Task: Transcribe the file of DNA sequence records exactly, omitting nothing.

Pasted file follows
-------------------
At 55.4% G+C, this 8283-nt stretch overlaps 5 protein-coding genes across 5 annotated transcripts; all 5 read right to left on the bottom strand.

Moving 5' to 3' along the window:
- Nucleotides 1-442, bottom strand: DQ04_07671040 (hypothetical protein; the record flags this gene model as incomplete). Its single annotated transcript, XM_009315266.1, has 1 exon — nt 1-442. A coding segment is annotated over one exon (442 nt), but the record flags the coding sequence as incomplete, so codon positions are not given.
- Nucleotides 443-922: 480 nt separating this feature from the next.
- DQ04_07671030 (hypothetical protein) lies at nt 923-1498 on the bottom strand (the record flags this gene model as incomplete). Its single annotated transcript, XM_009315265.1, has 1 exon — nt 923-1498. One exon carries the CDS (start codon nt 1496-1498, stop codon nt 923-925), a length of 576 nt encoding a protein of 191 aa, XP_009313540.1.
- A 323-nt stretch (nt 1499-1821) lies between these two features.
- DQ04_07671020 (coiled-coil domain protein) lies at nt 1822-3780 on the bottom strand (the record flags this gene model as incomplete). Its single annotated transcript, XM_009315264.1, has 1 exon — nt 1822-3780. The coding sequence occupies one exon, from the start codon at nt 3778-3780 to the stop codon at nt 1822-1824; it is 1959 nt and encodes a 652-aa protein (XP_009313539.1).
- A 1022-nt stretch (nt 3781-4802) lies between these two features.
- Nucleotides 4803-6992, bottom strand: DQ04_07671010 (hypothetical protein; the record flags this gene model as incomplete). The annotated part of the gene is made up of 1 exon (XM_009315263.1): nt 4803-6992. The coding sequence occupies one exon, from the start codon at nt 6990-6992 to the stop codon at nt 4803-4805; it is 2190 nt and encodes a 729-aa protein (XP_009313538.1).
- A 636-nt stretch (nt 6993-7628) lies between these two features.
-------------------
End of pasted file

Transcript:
At 55.4% G+C, this 8283-nt stretch overlaps 5 protein-coding genes across 5 annotated transcripts; all 5 read right to left on the bottom strand.

Moving 5' to 3' along the window:
- Nucleotides 1-442, bottom strand: DQ04_07671040 (hypothetical protein; the record flags this gene model as incomplete). Its single annotated transcript, XM_009315266.1, has 1 exon — nt 1-442. A coding segment is annotated over one exon (442 nt), but the record flags the coding sequence as incomplete, so codon positions are not given.
- Nucleotides 443-922: 480 nt separating this feature from the next.
- DQ04_07671030 (hypothetical protein) lies at nt 923-1498 on the bottom strand (the record flags this gene model as incomplete). Its single annotated transcript, XM_009315265.1, has 1 exon — nt 923-1498. One exon carries the CDS (start codon nt 1496-1498, stop codon nt 923-925), a length of 576 nt encoding a protein of 191 aa, XP_009313540.1.
- A 323-nt stretch (nt 1499-1821) lies between these two features.
- DQ04_07671020 (coiled-coil domain protein) lies at nt 1822-3780 on the bottom strand (the record flags this gene model as incomplete). Its single annotated transcript, XM_009315264.1, has 1 exon — nt 1822-3780. The coding sequence occupies one exon, from the start codon at nt 3778-3780 to the stop codon at nt 1822-1824; it is 1959 nt and encodes a 652-aa protein (XP_009313539.1).
- A 1022-nt stretch (nt 3781-4802) lies between these two features.
- Nucleotides 4803-6992, bottom strand: DQ04_07671010 (hypothetical protein; the record flags this gene model as incomplete). The annotated part of the gene is made up of 1 exon (XM_009315263.1): nt 4803-6992. The coding sequence occupies one exon, from the start codon at nt 6990-6992 to the stop codon at nt 4803-4805; it is 2190 nt and encodes a 729-aa protein (XP_009313538.1).
- A 636-nt stretch (nt 6993-7628) lies between these two features.